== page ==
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Backing up your data is idiot proof with Mirra


Backing up your data is idiot proof with Mirra

Associated Press

The computer server, workhorse of the Internet and corporate world, just got personal. And remarkably user friendly.

That's a very good thing indeed, because the chore we all loathe and too often neglect is backing up our exploding data store, which is worth so much more to us than our various computers.

Intimidating to the nongeek, the server is normally thought of as a machine that's entrusted to network managers. Nothing we can fathom without stacks of manuals and hours to burn.

The Mirra Personal Server from Mirra Inc. changes that. It offers mere mortals easy and automatic backups they can handle alone.

Anyone with a few networked computers at home or in a home office should take a serious look at the Mirra. Just hook it up to your network, select what you want to back up, and walk away.

You can also share your data over the Internet with whomever you wish. All they need is an e-mail address and a Web browser.

Leave a file at home? No problem. Fetch it from any Net-connected computer with Mirra's remote access feature. Want to share photos -- or bulky databases for that matter -- with your siblings? Simply set up a share.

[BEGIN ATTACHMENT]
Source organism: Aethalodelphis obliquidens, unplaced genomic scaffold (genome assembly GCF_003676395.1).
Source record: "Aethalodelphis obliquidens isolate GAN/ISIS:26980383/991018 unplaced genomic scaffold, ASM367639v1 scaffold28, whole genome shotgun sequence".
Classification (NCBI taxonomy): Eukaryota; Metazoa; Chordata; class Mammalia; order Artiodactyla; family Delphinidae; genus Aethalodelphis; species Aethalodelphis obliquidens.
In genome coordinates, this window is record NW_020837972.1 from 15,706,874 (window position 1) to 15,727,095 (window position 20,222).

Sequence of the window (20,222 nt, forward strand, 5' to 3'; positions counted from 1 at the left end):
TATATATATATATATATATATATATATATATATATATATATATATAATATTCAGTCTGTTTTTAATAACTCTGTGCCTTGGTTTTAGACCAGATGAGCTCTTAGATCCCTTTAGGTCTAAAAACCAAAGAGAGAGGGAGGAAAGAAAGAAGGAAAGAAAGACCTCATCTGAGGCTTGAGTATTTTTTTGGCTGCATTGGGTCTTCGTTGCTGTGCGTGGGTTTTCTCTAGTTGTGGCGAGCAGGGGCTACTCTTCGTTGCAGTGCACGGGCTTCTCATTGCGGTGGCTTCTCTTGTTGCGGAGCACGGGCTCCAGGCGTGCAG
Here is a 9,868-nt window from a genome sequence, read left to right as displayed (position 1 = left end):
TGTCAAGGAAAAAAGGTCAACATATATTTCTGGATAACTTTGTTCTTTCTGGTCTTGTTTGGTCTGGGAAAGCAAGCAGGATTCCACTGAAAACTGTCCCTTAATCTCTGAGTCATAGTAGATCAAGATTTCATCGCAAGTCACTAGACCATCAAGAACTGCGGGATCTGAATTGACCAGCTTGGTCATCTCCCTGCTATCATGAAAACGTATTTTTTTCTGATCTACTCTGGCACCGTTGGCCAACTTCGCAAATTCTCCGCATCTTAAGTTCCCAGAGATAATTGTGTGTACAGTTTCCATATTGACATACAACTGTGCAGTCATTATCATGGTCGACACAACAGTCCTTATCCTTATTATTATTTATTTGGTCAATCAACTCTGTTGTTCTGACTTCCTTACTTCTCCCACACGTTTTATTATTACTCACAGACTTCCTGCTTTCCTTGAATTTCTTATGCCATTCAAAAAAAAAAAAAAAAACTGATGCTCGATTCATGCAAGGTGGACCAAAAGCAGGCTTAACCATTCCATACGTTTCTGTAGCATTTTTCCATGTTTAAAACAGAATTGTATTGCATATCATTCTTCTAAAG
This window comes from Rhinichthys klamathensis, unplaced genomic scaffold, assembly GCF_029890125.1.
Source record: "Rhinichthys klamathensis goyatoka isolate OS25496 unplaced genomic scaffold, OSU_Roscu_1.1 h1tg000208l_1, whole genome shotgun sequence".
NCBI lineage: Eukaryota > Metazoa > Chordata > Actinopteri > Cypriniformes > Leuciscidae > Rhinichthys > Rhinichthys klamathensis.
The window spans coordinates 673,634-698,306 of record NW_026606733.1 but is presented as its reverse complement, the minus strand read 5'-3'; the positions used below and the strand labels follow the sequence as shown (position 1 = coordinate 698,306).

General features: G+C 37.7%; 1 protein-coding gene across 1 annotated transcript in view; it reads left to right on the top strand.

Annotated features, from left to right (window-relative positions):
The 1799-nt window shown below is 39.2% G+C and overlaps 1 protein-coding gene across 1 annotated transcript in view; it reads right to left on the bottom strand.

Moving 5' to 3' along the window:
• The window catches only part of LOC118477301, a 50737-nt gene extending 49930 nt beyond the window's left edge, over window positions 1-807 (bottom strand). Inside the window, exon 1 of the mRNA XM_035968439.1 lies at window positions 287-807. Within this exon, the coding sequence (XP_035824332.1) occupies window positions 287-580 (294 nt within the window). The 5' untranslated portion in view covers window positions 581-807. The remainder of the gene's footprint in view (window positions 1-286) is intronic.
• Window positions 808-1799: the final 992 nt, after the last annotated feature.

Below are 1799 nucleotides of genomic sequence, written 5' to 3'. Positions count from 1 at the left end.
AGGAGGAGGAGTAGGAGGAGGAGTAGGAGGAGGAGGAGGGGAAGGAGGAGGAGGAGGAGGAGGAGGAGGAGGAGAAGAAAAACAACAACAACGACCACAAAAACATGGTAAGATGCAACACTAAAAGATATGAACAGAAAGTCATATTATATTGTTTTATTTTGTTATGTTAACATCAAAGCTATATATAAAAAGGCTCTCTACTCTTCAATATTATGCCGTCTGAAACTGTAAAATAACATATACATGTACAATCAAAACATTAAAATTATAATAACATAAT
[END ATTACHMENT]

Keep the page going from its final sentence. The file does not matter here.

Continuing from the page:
This Linux operating system-based machine, at $499 for a 120-gigabyte model (and $399 for 80GB), is designed to be idiot proof. I've tried earlier such inventions, and they were frustratingly complex.

The Mirra's interface is uncluttered. And it works in the background, keeping all the folders you've marked for backup current even as you change their contents. (Mirra stores the eight most recent versions of each file.)

The initial version I tested wasn't fast -- the company admits it takes about 30 minutes to transfer a gigabyte of data, and I needed eight minutes to restore a 220MB file to a new location. But the Mirra didn't fail me in a month of testing.

And Mirra Inc. promises that version 1.1, due out Thursday, will be faster and even easier to use.

After plugging in the Mirra, you install its software on the computers you want to back up. That can include any laptops. This feature I loved, as Mirra worked fine over a Wi-Fi connection.

Other things I liked about Mirra:

? When accessing it remotely you have the option of using SSL encryption. It's slower, but offers security. Or you can go unencrypted for faster download.

? Because it runs on Linux, Mirra is not susceptible to Windows viruses.

? It works just fine with firewalls.

Mirra sells the servers on its website and says they will be available from at Best in mid-January.

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